Empty Bowls event set to battle local hunger
Hundreds of ceramic bowls are being built, glazed and fired at New Richmond schools in preparation of March's Empty Bowls event at Hillside Elementary.
Students started building the bowls last week, said Bridget Haugen, high school art teacher. The high school plans to make about 150 bowls.
Empty Bowls is a national campaign, started by a school teacher in Michigan who wanted to help his students raise funds to support a food drive.
New Richmond's event started in 2007 and raised $8,200 for Five Loaves Food Shelf, the New Richmond Happy Kids Backpack program and Heifer International, said Cheryl Emerson, director of community education.
2009's event will be held March 2 at Hillside Elementary from 5 to 7 p.m.
The idea is the same but a few things have changed, Emerson said.
Unlike the 2007 event, a simple meal of soup and bread will be served. In 2007, rice and water was offered.
"We want to make it more of a family event," Emerson said. "Last year families were leaving and stopping at McDonald's or Subway on their way home."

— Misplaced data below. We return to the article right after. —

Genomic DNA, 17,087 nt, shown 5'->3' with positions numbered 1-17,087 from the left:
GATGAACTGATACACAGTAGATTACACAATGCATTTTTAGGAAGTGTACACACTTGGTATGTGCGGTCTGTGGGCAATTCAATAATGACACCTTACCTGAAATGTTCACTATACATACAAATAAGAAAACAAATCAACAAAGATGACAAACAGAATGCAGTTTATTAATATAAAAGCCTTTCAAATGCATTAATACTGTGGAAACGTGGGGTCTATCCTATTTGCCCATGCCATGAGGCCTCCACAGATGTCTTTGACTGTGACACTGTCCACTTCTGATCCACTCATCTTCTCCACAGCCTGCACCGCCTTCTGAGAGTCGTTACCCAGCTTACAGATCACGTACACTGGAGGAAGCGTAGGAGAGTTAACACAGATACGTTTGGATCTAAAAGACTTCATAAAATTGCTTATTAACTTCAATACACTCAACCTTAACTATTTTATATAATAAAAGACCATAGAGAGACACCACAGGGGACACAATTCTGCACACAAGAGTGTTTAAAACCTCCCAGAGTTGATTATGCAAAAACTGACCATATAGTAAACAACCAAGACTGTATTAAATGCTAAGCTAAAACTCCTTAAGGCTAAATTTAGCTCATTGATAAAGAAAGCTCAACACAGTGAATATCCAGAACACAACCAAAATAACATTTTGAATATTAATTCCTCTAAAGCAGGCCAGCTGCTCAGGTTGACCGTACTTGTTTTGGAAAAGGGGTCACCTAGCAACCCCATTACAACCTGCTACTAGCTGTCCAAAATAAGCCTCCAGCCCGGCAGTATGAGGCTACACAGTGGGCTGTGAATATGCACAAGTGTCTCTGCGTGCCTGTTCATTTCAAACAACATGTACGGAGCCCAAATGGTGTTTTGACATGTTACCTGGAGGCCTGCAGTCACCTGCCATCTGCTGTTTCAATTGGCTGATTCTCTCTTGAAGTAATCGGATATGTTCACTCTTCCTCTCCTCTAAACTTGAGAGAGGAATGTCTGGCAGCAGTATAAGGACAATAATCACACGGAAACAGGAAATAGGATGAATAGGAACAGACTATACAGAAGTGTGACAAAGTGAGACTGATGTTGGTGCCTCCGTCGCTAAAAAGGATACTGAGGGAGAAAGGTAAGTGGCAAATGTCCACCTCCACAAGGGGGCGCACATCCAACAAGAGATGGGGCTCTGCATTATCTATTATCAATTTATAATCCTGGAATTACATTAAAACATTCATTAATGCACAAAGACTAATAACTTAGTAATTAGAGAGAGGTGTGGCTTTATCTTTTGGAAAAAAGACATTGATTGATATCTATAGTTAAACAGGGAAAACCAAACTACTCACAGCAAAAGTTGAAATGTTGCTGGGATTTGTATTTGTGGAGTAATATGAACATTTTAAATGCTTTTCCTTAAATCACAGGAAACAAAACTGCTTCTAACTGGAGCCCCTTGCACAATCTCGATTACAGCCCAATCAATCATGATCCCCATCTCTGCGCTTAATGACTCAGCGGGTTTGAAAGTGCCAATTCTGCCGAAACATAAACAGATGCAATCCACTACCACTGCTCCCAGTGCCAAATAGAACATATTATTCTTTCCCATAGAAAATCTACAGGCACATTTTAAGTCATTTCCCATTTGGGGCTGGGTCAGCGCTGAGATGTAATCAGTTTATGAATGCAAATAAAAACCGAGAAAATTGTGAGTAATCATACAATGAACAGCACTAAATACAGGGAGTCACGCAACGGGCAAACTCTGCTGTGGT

In addition to bowls, T-shirts, keychains and necklaces will also be sold to help raise money.
Silent auction items will be donated from local artists and businesses. Bowls created by school staff will also be auctioned. In 2007, a pottery piece by Steve Wojan, Paperjack Elementary principal, was auctioned.
New Richmond Empty Bowls was inspired by the Osceola Empty Bowls event, which has been going on for years, Emerson said.
"There's a need in our community," she said. "We have hungry people here. Each year the schools are seeing an increase in applications for free lunches."
St. Croix County is known as a fairly wealthy community, Emerson said. However, there is a need.
For example, in 2007 while Mike Pike, elementary school art teacher, explained the event and the programs it benefits to his students, one student stood and announced to the class that she was one of the students who got assistance from the Backpack program. Her friends stared at her in disbelief, but the announcement motivated her classmates to help.
The schools hope to create between 400 and 500 bowls, Emerson said. Along with the high school ceramics class and art club, each fifth-grader will be making bowls for the fund-raiser, Emerson said.
All the clay -- roughly 800 to 1,000 pounds -- is donated by Continental Clay Co., a Minneapolis-based company.
Volunteers are still needed for the March event, Emerson said.
Anyone interested in volunteering can call Emerson at 715-243-7421.